The answer unfortunately or fortunately if you’re a Nemo fan is sooner than you may expect. In a recent seminar Dr Will Figueira from the University of Sydney explained that tropical fish are being found further and further south along the East coast of Australia. So just why are we finding increasing numbers of tropical fish in temperate waters? The simple answer is due to increased water temperatures thanks to climate change1,2, as a relevant example the waters in Sydney have increased by 1 degree since 1920. Now if you’re still skeptical about climate change (yes there are plenty of people out there) or just want a good laugh check out this video (NSFW) from John Oliver.
Now onto the serious stuff, there is strong evidence for range shifts in fish down the East coast of Australia and they are very consistent with climate change and the large temperature anomalies seen in South East Australian waters. Range shifts in the marine environment can occur at up to 70km a decade, but the question is just how are these fish getting here? Funnily enough it seems Disney had the right idea in Nemo, that’s right the East Australian Current also known as the EAC3, dude.
The main difference between what actually happens and what you just watched is that instead of fish just “riding” the EAC what we find is that it is driven largely by fish larvae that hitch a ride down south. Fish larvae are perfect for the long journey down the EAC as they are highly mobile, resilient4 and in many cases fish can stay as larvae for well over a month, giving them plenty of time to make the journey.
The EAC has been churning away for a very long time, so it is safe to assume that fish larvae have always been brought down the coast. Why we are only seeing tropical fish down south in recent years is because now they are able to survive the conditions they are met with. As mentioned before the primary condition for survival is water temperature. In previous decades in the summer South East Australian waters reached temperatures that tropical fish could survive in, however the winter temperatures were too low and fish died off. Now we are seeing dramatically increased winter and spring water temperatures that allow these tropical fish to survive the winters and establish a populations1, the hypothetical graph I created helps explain.
The pattern of southward range expansions by tropical fishes is increasing thanks to temperature, but why is temperature the major driver of survival chances? The answer to this is all about metabolic rates, basically how efficiently a living thing (in our case a fish) can function. Temperature dictates how efficient metabolic rates are, if it is too cold or too hot the rate is low and the organism cannot function properly. When the temperature is just right, the peak rate is reached and this is known as the optimal metabolic rate. Tropical fish require higher temperatures for effective metabolic function which is why it is only in the last decade or so that they have been increasingly found further south.
It must be noted that metabolic rate is not the only driving factor that allows tropical fish to successfully survive in temperate waters. Characteristics such as current range boundaries, fecundity, larval duration, investments in parental care, swimming ability, settlement size (how big they are once they leave the larval stage) and of course the ability to successfully reproduce all play an important role in determining whether or not a tropical fish population can survive in temperate waters.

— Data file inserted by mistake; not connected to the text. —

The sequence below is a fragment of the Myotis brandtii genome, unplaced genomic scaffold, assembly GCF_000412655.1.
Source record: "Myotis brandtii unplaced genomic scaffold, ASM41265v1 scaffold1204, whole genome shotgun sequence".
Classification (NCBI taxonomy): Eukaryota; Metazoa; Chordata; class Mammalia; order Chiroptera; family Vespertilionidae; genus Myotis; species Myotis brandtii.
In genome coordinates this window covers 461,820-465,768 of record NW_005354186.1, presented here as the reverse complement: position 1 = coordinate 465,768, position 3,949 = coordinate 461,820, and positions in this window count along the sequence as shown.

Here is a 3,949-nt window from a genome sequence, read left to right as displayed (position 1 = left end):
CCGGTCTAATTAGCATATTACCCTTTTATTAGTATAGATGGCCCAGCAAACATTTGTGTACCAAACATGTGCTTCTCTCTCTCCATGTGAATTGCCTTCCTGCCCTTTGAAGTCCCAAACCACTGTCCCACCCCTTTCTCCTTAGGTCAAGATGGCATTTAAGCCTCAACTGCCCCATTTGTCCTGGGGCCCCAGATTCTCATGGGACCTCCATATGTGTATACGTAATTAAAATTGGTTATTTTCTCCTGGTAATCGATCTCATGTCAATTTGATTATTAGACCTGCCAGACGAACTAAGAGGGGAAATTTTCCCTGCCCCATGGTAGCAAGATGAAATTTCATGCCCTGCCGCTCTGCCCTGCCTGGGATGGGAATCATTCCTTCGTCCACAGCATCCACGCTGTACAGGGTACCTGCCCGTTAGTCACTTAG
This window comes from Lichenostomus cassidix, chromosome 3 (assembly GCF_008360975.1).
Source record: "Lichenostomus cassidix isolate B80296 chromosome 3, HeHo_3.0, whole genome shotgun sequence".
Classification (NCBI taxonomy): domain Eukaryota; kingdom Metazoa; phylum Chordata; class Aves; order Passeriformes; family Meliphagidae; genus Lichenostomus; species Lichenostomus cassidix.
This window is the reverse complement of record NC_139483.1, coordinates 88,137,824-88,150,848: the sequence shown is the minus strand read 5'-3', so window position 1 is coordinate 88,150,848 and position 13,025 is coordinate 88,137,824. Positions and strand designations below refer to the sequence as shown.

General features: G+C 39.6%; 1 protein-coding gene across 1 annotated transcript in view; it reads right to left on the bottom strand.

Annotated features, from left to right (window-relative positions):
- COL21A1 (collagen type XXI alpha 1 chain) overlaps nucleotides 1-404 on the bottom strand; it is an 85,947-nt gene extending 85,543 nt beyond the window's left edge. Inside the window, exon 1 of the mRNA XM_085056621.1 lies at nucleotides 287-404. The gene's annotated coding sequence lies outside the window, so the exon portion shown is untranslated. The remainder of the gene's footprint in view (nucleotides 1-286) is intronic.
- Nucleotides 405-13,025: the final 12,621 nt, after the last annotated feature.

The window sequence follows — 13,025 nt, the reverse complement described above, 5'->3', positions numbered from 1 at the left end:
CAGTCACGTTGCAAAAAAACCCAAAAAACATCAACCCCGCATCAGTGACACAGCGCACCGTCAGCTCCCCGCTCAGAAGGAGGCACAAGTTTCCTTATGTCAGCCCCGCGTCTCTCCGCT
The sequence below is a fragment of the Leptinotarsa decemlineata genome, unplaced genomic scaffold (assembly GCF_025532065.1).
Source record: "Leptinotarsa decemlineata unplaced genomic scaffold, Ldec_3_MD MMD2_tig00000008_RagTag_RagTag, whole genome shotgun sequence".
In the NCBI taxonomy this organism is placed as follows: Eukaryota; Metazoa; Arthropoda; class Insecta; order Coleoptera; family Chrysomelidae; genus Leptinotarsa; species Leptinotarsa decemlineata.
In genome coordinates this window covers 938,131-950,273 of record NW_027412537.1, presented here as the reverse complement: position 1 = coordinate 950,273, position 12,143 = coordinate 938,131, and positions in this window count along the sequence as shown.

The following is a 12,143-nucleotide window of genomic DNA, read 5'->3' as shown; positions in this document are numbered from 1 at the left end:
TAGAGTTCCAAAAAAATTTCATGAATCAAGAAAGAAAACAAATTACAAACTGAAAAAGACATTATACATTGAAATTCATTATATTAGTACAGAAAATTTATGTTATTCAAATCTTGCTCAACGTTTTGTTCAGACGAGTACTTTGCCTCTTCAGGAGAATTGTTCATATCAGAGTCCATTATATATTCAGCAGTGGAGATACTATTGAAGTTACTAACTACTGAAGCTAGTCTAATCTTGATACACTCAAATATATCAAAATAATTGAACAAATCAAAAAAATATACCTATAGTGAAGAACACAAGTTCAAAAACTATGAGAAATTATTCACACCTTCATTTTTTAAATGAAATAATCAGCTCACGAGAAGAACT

Finally, while this blog has been primarily focused on the south east coast of Australia the occurrence of tropical fish being found in temperate waters is a problem that is happening globally, from Brazil, to America, to Africa and even to Japan3,5. It is a problem because it means that temperate fish species are forced to either compete with tropical fish for resources or migrate further south themselves. Increased competition on resources and/or migration may not be a feasible option for many tropical and temperate fish and there is a high possibility that as we see water temperatures increase there is a dramatic loss of fish species as the result.
So what does this mean for Nemo? Well the good or bad news (depending how you look at it) is that as winter water temperatures increase there will be more and more tropical fish that can survive in temperate waters. In the long term unless water temperature increase is slowed, there will be increasing numbers of tropical fish establishing populations further South on the East coast of Australia. Who knows one day Nemo may stumble upon 42 Wallaby Way, Sydney.
Nemo: Coming soon so a Sydney beach near you!
1. Poloczanska. E et al. 2013. Global imprint of climate change on marine life. Nature Climate Change Volume 3, October 2013.
2. Nakamura. Y et al. 2013. Tropical fishes dominate temperature reef fish communities within western Japan. Plos One. 8(12): e81107.
3. Vergés. A et al. 2014. The tropicalization of temperate marine ecosystems: climate-mediated changes in herbivory and community phase shifts. Proceedings of the Royal Society B. 281: 20140846.
4. Figueira. W and Booth. D. 2010. Increasing ocean temperatures allow tropical fishes to survive overwinter in temperate waters. Global Change Biology. 16: 506-516.
5. Vergés. A et al. 2014. Tropical rabbitfish and the deforestation of a warming temperature sea. Journal of Ecology. 102: 1518-1527.